The 1980-1990s: Self-determination for American Indian schooling is at risk
While self-determination for American Indian schooling was the watchword of the '70s, federal attempts to refute the legislation characterized the 1980s.
The Office of Indian Education (OIE) was originally created by Title IV of Public Law 92-318. The Act was commonly referred to as the Indian Education Act of 1972 and is currently known as Part A, Title IX of the Education Amendments of 1994 (Public Law 103-382). The legislation is unique for it is the only federal legislation that provides direct financial support for the education of all American Indian and Native Alaskan students in public, tribal, as well as Bureau of Indian Affairs (BIA) schools.
In 1995, the OIE was almost voted out of existence, with a budget of $1. Tribal leaders and pan-Indian organization leaders traveled to Washington, lobbied Congress, held prayer vigils in DC, and called press conferences to ensure continued funding. In September 1995, President Clinton rescued the BIA and OIE funding when he vetoed the budget.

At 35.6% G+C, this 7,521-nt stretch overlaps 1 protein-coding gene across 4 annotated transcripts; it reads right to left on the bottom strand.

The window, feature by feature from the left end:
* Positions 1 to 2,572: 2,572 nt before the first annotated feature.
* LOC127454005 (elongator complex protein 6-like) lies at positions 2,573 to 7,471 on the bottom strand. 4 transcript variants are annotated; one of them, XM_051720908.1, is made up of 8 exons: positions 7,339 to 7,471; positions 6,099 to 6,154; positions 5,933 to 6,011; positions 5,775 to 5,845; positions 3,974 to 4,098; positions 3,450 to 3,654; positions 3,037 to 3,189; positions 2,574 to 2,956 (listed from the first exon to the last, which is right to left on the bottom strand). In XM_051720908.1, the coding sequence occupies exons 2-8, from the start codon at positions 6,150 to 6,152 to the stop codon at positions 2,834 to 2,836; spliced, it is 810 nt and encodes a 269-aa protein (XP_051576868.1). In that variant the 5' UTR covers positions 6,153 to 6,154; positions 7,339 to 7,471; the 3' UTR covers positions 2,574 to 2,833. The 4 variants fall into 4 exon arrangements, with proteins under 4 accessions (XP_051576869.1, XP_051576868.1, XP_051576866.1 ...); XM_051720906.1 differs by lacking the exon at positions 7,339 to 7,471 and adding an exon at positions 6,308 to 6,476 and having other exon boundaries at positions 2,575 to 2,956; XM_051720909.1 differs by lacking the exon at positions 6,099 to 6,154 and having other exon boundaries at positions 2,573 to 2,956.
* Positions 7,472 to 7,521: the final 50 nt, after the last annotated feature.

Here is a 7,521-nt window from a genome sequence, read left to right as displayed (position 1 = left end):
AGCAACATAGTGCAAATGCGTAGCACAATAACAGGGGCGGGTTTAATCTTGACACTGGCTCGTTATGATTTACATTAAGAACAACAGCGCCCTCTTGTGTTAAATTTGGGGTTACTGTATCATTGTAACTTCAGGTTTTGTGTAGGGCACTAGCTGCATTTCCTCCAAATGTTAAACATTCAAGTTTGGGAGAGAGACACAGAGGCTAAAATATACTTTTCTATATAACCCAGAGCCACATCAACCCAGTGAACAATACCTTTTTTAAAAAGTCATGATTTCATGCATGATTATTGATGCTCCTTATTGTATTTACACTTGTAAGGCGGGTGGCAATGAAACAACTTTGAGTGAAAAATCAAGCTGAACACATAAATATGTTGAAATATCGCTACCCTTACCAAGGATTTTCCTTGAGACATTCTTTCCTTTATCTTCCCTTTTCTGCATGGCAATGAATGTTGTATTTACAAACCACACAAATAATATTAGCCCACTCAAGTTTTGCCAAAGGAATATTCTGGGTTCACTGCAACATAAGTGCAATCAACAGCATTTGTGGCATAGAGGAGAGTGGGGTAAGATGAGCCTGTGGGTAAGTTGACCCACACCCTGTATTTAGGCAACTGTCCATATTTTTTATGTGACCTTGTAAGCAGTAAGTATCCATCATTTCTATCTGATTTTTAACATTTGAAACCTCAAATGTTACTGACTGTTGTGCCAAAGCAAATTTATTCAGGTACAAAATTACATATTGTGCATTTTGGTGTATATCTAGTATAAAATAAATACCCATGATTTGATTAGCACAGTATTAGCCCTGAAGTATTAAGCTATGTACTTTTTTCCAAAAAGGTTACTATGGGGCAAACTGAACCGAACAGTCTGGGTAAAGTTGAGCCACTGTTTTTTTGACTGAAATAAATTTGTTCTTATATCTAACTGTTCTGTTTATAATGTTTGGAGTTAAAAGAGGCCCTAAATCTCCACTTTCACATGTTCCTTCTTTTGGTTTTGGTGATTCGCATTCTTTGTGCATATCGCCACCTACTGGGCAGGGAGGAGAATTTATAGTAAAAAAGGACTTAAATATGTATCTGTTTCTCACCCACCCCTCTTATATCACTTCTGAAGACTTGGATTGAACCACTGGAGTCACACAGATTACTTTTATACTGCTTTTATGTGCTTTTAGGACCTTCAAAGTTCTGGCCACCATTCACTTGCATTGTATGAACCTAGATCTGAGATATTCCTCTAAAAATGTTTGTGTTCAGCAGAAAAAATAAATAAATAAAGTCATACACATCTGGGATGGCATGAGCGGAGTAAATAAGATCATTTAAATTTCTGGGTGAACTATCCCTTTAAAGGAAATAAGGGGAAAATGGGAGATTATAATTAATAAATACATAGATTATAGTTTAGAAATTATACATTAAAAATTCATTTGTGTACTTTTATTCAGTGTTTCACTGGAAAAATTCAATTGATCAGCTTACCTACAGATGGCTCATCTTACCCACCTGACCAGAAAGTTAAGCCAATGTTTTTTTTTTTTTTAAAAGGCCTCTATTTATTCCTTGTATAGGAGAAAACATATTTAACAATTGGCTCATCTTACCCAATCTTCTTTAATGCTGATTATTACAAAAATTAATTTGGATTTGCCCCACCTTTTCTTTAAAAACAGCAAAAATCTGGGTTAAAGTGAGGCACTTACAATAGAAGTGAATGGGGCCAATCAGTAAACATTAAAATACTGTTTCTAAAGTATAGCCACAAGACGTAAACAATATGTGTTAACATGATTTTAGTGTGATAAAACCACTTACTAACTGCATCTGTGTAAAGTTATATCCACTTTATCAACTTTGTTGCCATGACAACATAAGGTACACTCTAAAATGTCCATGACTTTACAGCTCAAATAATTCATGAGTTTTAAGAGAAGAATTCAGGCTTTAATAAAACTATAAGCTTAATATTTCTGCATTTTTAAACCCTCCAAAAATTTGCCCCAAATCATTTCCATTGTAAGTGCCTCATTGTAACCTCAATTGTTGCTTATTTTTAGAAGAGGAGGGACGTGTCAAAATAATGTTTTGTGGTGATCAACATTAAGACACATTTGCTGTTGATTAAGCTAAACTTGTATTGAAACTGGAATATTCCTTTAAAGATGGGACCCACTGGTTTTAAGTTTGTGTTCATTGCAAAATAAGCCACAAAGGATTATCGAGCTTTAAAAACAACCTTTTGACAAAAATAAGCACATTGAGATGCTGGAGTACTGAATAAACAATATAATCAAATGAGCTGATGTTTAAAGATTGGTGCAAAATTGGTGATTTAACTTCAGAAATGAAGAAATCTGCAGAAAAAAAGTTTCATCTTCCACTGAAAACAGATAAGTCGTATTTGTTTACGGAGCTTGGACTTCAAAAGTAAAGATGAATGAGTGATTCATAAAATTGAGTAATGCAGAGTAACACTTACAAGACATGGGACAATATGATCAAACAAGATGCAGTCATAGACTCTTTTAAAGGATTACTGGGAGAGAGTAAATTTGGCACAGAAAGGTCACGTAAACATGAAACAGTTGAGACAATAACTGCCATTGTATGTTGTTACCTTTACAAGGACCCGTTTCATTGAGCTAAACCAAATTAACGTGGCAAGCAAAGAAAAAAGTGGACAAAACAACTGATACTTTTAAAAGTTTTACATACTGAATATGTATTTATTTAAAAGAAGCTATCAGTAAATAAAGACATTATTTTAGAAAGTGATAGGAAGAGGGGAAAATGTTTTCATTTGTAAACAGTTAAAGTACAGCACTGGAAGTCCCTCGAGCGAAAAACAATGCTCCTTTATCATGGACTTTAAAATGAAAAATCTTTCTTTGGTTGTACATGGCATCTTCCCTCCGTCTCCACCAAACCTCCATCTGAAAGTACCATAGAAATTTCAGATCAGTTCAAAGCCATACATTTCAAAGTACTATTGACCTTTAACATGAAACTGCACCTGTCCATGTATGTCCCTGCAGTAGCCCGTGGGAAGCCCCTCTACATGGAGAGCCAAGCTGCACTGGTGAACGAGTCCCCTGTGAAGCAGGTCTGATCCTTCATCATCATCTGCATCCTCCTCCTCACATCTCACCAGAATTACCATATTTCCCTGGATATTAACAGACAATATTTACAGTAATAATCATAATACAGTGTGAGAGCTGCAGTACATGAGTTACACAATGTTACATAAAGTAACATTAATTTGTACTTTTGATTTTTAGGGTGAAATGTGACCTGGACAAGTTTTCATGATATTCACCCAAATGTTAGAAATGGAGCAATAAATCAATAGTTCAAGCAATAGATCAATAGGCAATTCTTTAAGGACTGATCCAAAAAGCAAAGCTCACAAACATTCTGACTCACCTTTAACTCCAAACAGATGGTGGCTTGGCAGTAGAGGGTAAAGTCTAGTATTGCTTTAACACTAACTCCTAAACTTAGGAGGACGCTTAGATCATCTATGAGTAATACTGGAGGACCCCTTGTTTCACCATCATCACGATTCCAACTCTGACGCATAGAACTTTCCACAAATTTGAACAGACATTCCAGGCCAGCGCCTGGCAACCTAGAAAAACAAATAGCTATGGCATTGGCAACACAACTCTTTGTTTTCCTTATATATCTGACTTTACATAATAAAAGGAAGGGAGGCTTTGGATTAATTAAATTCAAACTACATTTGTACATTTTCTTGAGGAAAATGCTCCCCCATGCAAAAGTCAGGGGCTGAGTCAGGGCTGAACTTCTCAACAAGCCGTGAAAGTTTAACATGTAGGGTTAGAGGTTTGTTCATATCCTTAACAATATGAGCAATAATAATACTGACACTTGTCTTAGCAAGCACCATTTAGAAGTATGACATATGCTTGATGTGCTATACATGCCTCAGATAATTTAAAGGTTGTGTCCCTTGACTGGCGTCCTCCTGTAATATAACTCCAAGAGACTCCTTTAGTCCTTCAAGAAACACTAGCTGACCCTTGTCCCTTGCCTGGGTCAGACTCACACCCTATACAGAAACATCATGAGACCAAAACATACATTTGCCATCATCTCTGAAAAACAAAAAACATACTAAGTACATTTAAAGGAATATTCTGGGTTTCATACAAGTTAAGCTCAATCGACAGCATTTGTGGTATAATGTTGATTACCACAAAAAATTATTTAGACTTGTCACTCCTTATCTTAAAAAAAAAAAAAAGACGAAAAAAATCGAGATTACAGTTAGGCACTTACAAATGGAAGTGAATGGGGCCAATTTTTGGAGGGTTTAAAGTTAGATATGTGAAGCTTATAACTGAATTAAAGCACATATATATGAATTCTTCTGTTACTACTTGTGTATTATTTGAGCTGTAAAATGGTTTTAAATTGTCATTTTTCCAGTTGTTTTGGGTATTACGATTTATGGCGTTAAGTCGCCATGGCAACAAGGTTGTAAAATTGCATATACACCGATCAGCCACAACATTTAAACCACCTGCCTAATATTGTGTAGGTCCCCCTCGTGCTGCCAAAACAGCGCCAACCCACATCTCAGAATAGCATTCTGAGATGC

After the budget fight, tribal leaders formed the National Unity Task Force, the first American Indian political action committee. By 1997, intense lobbying had shifted the jurisdiction for OIE appropriations to the Labor, Health and Human Services Appropriations Subcommittee. This change in the funding parent from the Department of the Interior to the Education Department opened the possibility for restoration of the OIE budget reductions. In the United States Senate, Ben Nighthorse Campbell of Colorado was confirmed as chairman of the Senate Indian Affairs Committee.